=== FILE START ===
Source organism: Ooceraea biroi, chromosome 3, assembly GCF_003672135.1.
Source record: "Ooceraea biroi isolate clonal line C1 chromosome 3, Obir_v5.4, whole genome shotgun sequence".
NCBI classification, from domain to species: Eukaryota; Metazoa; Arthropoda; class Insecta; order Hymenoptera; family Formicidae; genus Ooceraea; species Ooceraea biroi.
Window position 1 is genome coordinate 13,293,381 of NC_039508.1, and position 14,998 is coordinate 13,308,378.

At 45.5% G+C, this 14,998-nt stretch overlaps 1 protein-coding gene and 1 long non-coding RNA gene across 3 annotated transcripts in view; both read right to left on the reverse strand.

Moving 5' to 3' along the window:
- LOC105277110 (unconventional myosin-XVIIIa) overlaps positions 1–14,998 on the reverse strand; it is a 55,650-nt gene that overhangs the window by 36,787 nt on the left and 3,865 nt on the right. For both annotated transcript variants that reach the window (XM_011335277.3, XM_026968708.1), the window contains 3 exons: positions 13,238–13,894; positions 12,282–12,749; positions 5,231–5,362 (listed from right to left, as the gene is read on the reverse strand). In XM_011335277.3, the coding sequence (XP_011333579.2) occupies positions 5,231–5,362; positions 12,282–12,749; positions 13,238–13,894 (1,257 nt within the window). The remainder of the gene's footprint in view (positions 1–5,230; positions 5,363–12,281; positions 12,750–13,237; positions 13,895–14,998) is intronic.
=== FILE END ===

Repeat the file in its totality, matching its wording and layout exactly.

Source organism: Ooceraea biroi, chromosome 3, assembly GCF_003672135.1.
Source record: "Ooceraea biroi isolate clonal line C1 chromosome 3, Obir_v5.4, whole genome shotgun sequence".
NCBI classification, from domain to species: Eukaryota; Metazoa; Arthropoda; class Insecta; order Hymenoptera; family Formicidae; genus Ooceraea; species Ooceraea biroi.
Window position 1 is genome coordinate 13,293,381 of NC_039508.1, and position 14,998 is coordinate 13,308,378.

At 45.5% G+C, this 14,998-nt stretch overlaps 1 protein-coding gene and 1 long non-coding RNA gene across 3 annotated transcripts in view; both read right to left on the reverse strand.

Moving 5' to 3' along the window:
- LOC105277110 (unconventional myosin-XVIIIa) overlaps positions 1–14,998 on the reverse strand; it is a 55,650-nt gene that overhangs the window by 36,787 nt on the left and 3,865 nt on the right. For both annotated transcript variants that reach the window (XM_011335277.3, XM_026968708.1), the window contains 3 exons: positions 13,238–13,894; positions 12,282–12,749; positions 5,231–5,362 (listed from right to left, as the gene is read on the reverse strand). In XM_011335277.3, the coding sequence (XP_011333579.2) occupies positions 5,231–5,362; positions 12,282–12,749; positions 13,238–13,894 (1,257 nt within the window). The remainder of the gene's footprint in view (positions 1–5,230; positions 5,363–12,281; positions 12,750–13,237; positions 13,895–14,998) is intronic.